Songs such as “Silent Night,” “Oh Come All Ye Faithful,” “Hark the Herald Angels Sing,” and “Deck the Halls” were popular. “It Came Upon a Midnight Clear” was written in 1850, and other songs such as “O Little Town of Bethlehem,” “Away in a Manger,” “I Heard the Bells on Christmas Day,” and “Up on the Housetop” soon followed.

The Christmas Card started in 1844 and must have been dearly prized during the war!

Tally Simpson a member of the 3rd South Carolina Volunteer wrote his sister from Fredericksburg trenches.

From: Tally Simpson, Camp near Fredricksburg
To: Anna Simpson
Camp near Fred’burg
Dec 25th, 1862

My dear Sister

This is Christmas Day. The sun shines feebly through a thin cloud, the air is mild and pleasant, [and] a gentle breeze is making music through the leaves of the lofty pines that stand near our bivouac. All is quiet and still, and that very stillness recalls some sad and painful thoughts.

This day, one year ago, how many thousand families, gay and joyous, celebrating Merry Christmas, drinking health to absent members of their family, and sending upon the wings of love and affection long, deep, and sincere wishes for their safe return to the loving ones at home, but today are clad in the deepest mourning in memory to some lost and loved member of their circle. If all the dead (those killed since the war began) could be heaped in one pile and all the wounded be gathered together in one group, the pale faces of the dead and the graons of the wounded would send such a thrill of horror through the hearts of the originators of this war that their very souls would rack with such pain that they would prefer being dead and in torment than to stand before God with such terrible crimes blackening their characters. Add to this the cries and wailings of the mourners – mothers and fathers weeping for their sons, sisters for their brothers, wives for their husbands, and daughters for their fathers – [and] how deep would be the convictions of their consciences.

Yet they do not seem to think of the affliction and distress they are scattering broadcast over the land. When will this war end? Will another Christmas roll around and find us all wintering in camp? Oh! That peace may soon be restored to our young but dearly beloved country and that we may all meet again in happiness.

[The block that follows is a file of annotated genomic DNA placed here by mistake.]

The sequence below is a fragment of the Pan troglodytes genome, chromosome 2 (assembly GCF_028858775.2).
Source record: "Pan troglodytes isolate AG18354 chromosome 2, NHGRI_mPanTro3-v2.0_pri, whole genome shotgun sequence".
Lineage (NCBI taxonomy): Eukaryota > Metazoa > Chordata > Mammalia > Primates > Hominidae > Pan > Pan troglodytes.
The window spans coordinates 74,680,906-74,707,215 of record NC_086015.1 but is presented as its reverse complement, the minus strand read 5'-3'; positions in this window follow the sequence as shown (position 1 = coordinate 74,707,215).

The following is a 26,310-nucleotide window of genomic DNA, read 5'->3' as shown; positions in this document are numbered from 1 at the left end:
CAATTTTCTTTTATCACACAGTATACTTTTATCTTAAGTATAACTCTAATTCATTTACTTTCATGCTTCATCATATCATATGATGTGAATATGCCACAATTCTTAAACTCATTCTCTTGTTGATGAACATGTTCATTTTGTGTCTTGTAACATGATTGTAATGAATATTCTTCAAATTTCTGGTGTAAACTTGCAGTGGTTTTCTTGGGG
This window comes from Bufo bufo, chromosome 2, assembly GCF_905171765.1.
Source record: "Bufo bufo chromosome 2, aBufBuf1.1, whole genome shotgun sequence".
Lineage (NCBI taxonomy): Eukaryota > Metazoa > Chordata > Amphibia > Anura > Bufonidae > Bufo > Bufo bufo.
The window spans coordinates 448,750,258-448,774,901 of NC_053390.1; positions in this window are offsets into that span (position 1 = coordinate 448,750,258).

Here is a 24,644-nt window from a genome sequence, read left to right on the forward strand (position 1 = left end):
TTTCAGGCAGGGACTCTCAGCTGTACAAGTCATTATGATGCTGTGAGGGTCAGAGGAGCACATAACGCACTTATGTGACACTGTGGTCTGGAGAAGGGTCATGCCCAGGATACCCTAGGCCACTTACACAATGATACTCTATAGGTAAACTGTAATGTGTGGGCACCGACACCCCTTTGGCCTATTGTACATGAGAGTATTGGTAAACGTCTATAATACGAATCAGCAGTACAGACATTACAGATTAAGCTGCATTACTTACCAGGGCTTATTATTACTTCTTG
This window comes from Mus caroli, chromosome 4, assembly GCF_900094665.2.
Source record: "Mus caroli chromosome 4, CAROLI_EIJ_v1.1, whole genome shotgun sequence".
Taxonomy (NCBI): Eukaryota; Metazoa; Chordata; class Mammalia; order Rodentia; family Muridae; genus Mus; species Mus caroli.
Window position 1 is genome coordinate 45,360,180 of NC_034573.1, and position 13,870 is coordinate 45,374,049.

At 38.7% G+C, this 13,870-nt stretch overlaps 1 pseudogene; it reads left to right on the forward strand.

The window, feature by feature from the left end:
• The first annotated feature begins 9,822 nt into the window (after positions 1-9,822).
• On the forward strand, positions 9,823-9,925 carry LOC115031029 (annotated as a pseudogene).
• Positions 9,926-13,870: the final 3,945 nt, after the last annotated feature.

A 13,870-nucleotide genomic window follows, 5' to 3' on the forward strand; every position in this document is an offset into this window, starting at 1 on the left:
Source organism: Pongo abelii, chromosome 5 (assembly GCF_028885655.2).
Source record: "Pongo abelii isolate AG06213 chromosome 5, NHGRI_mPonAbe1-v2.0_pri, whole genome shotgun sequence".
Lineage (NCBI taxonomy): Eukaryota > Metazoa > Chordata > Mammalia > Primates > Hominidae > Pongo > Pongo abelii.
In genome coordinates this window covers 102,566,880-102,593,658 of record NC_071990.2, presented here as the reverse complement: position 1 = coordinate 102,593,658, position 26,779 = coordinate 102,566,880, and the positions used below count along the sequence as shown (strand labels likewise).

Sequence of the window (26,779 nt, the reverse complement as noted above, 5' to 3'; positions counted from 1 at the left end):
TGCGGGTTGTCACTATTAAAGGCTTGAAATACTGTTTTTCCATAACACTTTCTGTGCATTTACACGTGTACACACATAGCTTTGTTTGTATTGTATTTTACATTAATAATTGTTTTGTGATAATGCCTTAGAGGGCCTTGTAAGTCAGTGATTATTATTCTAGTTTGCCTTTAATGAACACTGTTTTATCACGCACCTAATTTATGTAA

But enough of these sad thoughts. We went on picket in town a few days ago. The pickets of both armies occupy the same positions now as they did before the battle. Our regt was quartered in the market place while the others occupied stores and private houses. I have often read of sacked and pillaged towns in ancient history, but never, till I saw Fredricksburg, did I fully realize what one was. The houses, especially those on the river, are riddled with shell and ball. The stores have been broken open and deprived of every thing that was worth a shilling. Account books and nots and letters and papers both private and public were taken from their proper places and scattered over the streets and trampled under feet. Private property was ruined. Their soldiers would sleep in the mansions of the wealthy and use the articles and food in the house at their pleasure. Several houses were destroyed by fire. Such a wreck and ruin I never wish to see again.

Yet notwithstanding all this, the few citizens who are now in town seem to be cheerful and perfectly resigned. Such true patriots are seldom found. This will ever be a noted place in history.

While we were there, Brig Genl Patrick, U.S.A., with several of his aides-de-camp, came over under flag of truce. Papers were exchanged, and several of our men bought pipes, gloves, &c from the privates who rowed the boat across. They had plenty of liquor and laughed, drank, and conversed with our men as if they had been friends from boyhood.

There is nothing new going on. I am almost dead to hear from home. I have received no letters in nearly three weeks, and you can imagine how anxious I am. The mails are very irregular. I hope to get a letter soon. Dunlap Griffin is dead, died in Richmond of wounds received in the last battle. Capt Hance is doing very well. Frank Fleming is in bad condition. (He has been elected lieutenant since he left.)

Write to me quick right off. I wish to hear from you badly. Remember me to my friends and relatives, especially the Pickens and Ligons. Hoping to hear from you soon I remain